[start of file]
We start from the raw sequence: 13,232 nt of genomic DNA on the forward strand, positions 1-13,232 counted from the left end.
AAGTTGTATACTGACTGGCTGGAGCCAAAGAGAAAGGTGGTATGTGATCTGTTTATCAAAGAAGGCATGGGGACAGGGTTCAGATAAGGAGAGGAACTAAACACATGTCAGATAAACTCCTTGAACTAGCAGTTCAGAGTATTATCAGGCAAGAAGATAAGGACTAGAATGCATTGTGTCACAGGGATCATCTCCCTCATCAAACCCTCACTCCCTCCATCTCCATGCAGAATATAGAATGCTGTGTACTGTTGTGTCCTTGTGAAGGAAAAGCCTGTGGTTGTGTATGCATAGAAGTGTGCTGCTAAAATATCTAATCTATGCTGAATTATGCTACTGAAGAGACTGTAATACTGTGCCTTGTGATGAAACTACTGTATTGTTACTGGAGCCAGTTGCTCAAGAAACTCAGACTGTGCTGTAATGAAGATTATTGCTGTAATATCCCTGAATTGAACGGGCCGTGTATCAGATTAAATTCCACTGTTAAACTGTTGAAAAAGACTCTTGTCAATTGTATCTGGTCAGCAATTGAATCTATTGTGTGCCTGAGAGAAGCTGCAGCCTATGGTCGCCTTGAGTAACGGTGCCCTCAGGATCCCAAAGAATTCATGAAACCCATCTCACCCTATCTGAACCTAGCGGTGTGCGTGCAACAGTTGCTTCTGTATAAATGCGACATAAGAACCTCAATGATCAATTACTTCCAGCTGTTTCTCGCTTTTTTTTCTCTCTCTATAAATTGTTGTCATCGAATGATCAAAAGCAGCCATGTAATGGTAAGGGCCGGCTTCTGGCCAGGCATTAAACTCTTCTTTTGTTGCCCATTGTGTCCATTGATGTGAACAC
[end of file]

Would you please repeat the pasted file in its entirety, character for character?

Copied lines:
We start from the raw sequence: 13,232 nt of genomic DNA on the forward strand, positions 1-13,232 counted from the left end.
AAGTTGTATACTGACTGGCTGGAGCCAAAGAGAAAGGTGGTATGTGATCTGTTTATCAAAGAAGGCATGGGGACAGGGTTCAGATAAGGAGAGGAACTAAACACATGTCAGATAAACTCCTTGAACTAGCAGTTCAGAGTATTATCAGGCAAGAAGATAAGGACTAGAATGCATTGTGTCACAGGGATCATCTCCCTCATCAAACCCTCACTCCCTCCATCTCCATGCAGAATATAGAATGCTGTGTACTGTTGTGTCCTTGTGAAGGAAAAGCCTGTGGTTGTGTATGCATAGAAGTGTGCTGCTAAAATATCTAATCTATGCTGAATTATGCTACTGAAGAGACTGTAATACTGTGCCTTGTGATGAAACTACTGTATTGTTACTGGAGCCAGTTGCTCAAGAAACTCAGACTGTGCTGTAATGAAGATTATTGCTGTAATATCCCTGAATTGAACGGGCCGTGTATCAGATTAAATTCCACTGTTAAACTGTTGAAAAAGACTCTTGTCAATTGTATCTGGTCAGCAATTGAATCTATTGTGTGCCTGAGAGAAGCTGCAGCCTATGGTCGCCTTGAGTAACGGTGCCCTCAGGATCCCAAAGAATTCATGAAACCCATCTCACCCTATCTGAACCTAGCGGTGTGCGTGCAACAGTTGCTTCTGTATAAATGCGACATAAGAACCTCAATGATCAATTACTTCCAGCTGTTTCTCGCTTTTTTTTCTCTCTCTATAAATTGTTGTCATCGAATGATCAAAAGCAGCCATGTAATGGTAAGGGCCGGCTTCTGGCCAGGCATTAAACTCTTCTTTTGTTGCCCATTGTGTCCATTGATGTGAACAC